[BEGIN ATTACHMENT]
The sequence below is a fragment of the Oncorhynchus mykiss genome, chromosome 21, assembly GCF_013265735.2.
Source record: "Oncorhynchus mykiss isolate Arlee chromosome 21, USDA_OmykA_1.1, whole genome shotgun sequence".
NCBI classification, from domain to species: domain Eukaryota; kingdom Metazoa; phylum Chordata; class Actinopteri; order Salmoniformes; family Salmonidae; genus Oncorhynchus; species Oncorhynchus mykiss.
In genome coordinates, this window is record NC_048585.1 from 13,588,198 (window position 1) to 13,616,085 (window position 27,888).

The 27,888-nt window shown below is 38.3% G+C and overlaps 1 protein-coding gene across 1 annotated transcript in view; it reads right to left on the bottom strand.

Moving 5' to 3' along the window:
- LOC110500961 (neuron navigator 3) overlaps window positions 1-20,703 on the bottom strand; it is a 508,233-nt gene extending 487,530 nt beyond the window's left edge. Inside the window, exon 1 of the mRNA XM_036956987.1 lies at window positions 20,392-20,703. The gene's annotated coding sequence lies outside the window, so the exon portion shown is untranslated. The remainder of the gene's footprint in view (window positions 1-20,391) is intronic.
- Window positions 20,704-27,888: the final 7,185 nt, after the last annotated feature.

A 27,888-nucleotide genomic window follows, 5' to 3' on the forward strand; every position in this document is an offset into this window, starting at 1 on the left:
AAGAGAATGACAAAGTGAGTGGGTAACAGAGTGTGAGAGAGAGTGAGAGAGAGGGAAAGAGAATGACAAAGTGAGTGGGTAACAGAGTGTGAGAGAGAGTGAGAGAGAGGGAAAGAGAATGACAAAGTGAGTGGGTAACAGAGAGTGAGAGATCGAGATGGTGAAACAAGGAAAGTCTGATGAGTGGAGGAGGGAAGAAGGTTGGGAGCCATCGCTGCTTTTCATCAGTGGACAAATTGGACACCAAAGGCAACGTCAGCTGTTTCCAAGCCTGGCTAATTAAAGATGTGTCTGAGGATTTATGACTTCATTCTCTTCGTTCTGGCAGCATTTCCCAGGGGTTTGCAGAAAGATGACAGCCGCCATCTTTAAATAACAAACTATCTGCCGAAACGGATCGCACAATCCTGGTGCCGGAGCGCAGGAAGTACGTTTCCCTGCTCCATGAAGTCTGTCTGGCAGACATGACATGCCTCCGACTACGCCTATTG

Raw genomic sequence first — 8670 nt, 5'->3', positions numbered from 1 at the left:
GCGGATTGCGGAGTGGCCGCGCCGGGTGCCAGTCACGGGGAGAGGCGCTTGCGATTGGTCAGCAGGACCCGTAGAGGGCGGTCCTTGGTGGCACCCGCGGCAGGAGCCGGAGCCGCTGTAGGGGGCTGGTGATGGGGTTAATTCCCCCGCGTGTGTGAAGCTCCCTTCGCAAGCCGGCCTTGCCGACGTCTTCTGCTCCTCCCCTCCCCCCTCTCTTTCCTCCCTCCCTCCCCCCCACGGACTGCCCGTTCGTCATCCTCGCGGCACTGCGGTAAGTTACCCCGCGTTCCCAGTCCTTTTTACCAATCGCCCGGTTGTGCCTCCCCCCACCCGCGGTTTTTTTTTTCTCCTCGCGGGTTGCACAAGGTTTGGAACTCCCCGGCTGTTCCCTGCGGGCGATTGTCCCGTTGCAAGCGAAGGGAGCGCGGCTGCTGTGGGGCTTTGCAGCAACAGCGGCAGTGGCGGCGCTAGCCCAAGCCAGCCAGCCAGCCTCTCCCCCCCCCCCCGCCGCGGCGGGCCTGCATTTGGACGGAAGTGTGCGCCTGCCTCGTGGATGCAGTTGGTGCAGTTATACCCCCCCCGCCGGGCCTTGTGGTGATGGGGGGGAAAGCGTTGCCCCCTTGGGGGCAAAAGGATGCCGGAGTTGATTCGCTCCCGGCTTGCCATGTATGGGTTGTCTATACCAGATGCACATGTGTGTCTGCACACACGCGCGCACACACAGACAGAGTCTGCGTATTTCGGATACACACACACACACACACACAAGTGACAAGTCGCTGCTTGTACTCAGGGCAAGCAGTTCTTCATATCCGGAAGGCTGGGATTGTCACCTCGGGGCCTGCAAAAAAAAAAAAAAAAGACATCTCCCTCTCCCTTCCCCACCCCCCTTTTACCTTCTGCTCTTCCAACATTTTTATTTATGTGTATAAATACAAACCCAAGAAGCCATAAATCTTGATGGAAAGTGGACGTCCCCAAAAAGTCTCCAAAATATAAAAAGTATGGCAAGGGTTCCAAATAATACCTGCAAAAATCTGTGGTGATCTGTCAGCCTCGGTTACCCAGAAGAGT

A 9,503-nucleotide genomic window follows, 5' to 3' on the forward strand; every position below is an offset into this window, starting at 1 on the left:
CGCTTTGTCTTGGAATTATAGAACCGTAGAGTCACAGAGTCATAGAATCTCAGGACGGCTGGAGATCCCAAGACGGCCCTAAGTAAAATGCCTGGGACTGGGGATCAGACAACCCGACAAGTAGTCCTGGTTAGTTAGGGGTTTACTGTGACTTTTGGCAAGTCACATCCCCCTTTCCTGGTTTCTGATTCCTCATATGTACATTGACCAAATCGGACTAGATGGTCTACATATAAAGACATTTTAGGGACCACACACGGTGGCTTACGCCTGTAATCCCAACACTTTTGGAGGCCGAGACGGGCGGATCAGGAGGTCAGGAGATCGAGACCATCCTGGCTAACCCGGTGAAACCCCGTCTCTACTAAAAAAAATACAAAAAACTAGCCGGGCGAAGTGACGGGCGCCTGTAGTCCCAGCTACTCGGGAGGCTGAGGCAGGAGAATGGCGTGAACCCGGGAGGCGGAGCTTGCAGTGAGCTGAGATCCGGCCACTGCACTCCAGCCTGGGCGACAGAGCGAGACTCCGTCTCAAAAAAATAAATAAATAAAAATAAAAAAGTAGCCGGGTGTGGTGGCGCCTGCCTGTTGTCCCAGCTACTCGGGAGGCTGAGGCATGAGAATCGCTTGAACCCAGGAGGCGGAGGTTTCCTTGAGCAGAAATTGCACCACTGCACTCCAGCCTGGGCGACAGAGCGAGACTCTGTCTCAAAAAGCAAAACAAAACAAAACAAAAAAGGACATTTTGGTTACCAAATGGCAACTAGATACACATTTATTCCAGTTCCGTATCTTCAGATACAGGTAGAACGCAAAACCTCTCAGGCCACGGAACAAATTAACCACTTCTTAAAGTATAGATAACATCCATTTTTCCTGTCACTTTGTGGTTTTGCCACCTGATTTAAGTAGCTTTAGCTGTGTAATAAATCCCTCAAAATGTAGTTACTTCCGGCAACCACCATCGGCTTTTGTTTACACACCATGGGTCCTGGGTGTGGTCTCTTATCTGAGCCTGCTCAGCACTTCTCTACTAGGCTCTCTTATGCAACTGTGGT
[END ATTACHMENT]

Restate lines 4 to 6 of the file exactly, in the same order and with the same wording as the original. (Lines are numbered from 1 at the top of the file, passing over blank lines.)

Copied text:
In genome coordinates, this window is record NC_048585.1 from 13,588,198 (window position 1) to 13,616,085 (window position 27,888).

The 27,888-nt window shown below is 38.3% G+C and overlaps 1 protein-coding gene across 1 annotated transcript in view; it reads right to left on the bottom strand.

Moving 5' to 3' along the window: